Why Having Pride Is So Important | Corona, CA

simple acts of care and kindness

As long as you aren’t living under a rock, you know that we recently wrapped up Pride Week, a celebration of the LGBT community and their culture. There are plenty of events, parades and celebratory events surrounding this time of year, but did you ever wonder why it exists at all? Bullying.

At 1:20 a.m. on June 28, 1969, New York City Vice Squad Public Morals Division raided The Stonewall Inn, a notoriously gay bar. It was then that the Stonewall Riots broke out, in response to the brutal treatment those in the LGBT community who attended that night. These violent demonstrations are what we now believe to be the first acts of the modern day gay rights movement.

Since the Stonewall Riots, there has been many advancements in the gay rights movement. They can participate in the armed forces protecting our country, marry and have children. But there are still plenty of steps left to take. Bullying this community is still very prevalent around the world and it needs to stop. This is why the Pride events that take place worldwide are such a major step towards equality. Pride Parades and events are celebrated in every major city and country across the world.

Bullying should never happen to anyone, regardless of your race, sex, creed or gender. We need to try to live in a place of peace and harmony, free from bullying and bigotry. So, in honor of Pride Month, we should take extra steps to come together. Not just for ourselves, but for those that are hurting.

If you would like to learn more about Pride Month, contact Simple Acts of Care and Kindness at 866-459-7225 or visit www.simpleacts.org for additional information.

Thirteen Reasons Why We Need Good Friends | Corona, CA

Unless you’ve been living under a rock, you have at least heard of the newest Netflix show “13 Reasons Why”. The basic synopsis is this: a high school student commits suicide, but before she does, she makes 13 cassette tapes with the reasons that led her up to committing the act. It is up to those she left behind to figure out that everything could’ve been prevented had they just been a good friend to her. Kind of makes you ask yourself – am I a good friend?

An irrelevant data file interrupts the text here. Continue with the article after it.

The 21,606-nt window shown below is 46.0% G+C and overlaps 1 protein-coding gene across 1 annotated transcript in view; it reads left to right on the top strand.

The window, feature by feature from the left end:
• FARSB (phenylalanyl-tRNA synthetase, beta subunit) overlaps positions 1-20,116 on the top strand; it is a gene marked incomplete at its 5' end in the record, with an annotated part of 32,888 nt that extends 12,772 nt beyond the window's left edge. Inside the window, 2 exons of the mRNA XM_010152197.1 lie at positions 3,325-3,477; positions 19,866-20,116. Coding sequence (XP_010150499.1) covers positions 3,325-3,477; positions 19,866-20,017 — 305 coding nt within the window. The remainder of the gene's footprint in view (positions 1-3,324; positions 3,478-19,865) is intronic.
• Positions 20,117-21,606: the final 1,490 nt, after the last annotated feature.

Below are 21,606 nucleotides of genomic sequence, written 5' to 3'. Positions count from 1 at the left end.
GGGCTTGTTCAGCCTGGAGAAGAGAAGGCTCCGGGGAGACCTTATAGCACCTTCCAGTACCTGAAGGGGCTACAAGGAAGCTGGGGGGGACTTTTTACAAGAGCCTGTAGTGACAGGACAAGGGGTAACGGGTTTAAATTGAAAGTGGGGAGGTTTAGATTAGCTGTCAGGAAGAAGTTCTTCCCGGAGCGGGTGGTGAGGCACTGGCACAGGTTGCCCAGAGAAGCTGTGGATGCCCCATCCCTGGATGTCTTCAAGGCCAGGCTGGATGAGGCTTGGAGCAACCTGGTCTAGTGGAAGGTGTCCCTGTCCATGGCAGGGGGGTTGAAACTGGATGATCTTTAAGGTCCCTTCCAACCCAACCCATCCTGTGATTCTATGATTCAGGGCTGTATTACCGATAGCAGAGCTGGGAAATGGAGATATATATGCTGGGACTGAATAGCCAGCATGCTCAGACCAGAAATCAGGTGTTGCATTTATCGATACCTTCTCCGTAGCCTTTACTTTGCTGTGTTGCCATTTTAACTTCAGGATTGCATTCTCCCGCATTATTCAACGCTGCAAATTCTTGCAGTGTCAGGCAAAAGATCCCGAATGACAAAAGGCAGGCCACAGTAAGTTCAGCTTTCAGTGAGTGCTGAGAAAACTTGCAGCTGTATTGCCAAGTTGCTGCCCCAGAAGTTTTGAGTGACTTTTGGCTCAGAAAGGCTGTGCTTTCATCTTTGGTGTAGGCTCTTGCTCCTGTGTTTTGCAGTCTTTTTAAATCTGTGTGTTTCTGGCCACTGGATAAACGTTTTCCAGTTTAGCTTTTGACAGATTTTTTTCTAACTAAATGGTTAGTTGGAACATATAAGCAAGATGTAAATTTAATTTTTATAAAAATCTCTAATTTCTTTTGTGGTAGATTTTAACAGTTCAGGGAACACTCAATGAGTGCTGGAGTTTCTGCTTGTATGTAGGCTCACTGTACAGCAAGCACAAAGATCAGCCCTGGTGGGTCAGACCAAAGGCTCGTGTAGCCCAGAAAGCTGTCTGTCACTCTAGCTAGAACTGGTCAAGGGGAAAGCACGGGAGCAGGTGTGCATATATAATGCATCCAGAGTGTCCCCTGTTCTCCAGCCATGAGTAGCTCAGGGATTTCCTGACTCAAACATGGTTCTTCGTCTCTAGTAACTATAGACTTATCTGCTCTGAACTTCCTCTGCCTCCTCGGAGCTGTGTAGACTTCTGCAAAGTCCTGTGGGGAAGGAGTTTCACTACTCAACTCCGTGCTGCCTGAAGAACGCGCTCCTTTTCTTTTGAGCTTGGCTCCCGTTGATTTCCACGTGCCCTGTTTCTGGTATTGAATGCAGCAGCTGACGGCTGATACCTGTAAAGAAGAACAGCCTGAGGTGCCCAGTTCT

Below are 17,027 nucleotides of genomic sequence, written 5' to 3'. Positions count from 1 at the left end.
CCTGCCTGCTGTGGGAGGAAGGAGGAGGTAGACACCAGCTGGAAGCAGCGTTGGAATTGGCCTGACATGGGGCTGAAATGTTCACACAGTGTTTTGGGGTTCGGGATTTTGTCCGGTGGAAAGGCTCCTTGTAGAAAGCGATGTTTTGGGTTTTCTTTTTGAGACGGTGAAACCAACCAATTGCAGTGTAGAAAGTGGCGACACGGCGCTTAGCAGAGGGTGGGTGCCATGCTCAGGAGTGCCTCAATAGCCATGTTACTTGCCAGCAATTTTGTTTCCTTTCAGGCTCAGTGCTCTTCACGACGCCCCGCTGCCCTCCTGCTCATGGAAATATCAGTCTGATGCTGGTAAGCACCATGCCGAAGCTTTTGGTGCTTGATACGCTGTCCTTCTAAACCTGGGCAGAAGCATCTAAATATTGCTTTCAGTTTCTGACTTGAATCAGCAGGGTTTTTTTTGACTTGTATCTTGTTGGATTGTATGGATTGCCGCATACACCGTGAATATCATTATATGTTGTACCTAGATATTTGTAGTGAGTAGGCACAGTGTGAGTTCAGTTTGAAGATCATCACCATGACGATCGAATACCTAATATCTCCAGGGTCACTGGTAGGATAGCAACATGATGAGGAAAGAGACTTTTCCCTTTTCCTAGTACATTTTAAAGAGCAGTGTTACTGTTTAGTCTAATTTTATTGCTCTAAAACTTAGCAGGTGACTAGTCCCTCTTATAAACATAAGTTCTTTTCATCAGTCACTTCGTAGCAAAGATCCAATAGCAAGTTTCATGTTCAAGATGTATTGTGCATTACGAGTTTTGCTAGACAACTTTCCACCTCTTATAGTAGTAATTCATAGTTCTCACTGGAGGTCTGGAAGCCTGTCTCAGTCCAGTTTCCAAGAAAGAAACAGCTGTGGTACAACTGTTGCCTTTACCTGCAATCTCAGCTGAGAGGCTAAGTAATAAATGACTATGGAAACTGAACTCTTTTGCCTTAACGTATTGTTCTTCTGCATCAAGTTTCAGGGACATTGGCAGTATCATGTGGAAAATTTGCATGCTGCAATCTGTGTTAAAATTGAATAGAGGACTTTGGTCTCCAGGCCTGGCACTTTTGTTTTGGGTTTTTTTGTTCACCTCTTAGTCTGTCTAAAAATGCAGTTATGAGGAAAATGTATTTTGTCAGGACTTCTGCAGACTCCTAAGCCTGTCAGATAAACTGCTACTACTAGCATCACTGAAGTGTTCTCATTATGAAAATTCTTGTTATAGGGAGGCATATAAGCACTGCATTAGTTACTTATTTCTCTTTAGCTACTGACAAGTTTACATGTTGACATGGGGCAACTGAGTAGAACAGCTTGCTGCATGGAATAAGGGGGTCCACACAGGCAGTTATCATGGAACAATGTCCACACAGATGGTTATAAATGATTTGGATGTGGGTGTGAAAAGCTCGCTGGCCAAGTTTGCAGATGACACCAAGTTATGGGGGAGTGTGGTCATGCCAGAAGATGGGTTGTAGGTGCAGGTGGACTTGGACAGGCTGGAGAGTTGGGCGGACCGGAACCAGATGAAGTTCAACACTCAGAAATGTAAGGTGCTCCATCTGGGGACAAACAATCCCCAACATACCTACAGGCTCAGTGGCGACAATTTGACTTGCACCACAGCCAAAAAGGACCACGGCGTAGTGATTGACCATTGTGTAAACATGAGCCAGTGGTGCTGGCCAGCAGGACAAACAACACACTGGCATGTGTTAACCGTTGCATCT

But what exactly makes one a good friend? If you really want to know, ask yourself what it is that you look for in your friends. Do you reciprocate those same actions to them? Here is a quick list of traits people look for when finding themselves a friend…how many do you do?

Honesty is the best policy. Trust is important in any relationship, but especially in friendships. After all, if you can’t trust your friends’ opinions, who do you turn to when you need them? Same goes for you. If your friends ask for an opinion, give them an honest one.

A friend ‘til the end. After trust is earned, loyalty is expected. If you hear someone is talking about your friend, stand up for them. Always remember the golden rule!

A shoulder to lean on. One of the most important aspects of friendship is support. Listen to them and give good advice. Being there for one another is the best defense against any kind of bullying.

If you would like to learn more about what you can do to prevent bullying, contact Simple Acts of Care and Kindness at 866-459-7225 or visit www.simpleacts.org for additional information.

Good or Bad, Words Matter | Corona, CA

One of the biggest problems we have in schools is bullying. Thankfully, we have a week every year focused on the impact of words in our communication. During Words Matter Week, we need to consider the importance of our words in our day-to-day lives. This isn’t about of talking just to talk, this is about carefully crafted language. Words Matter Week is a time to focus on banishing grammatically incorrect and hurtful words from our written and spoken communication.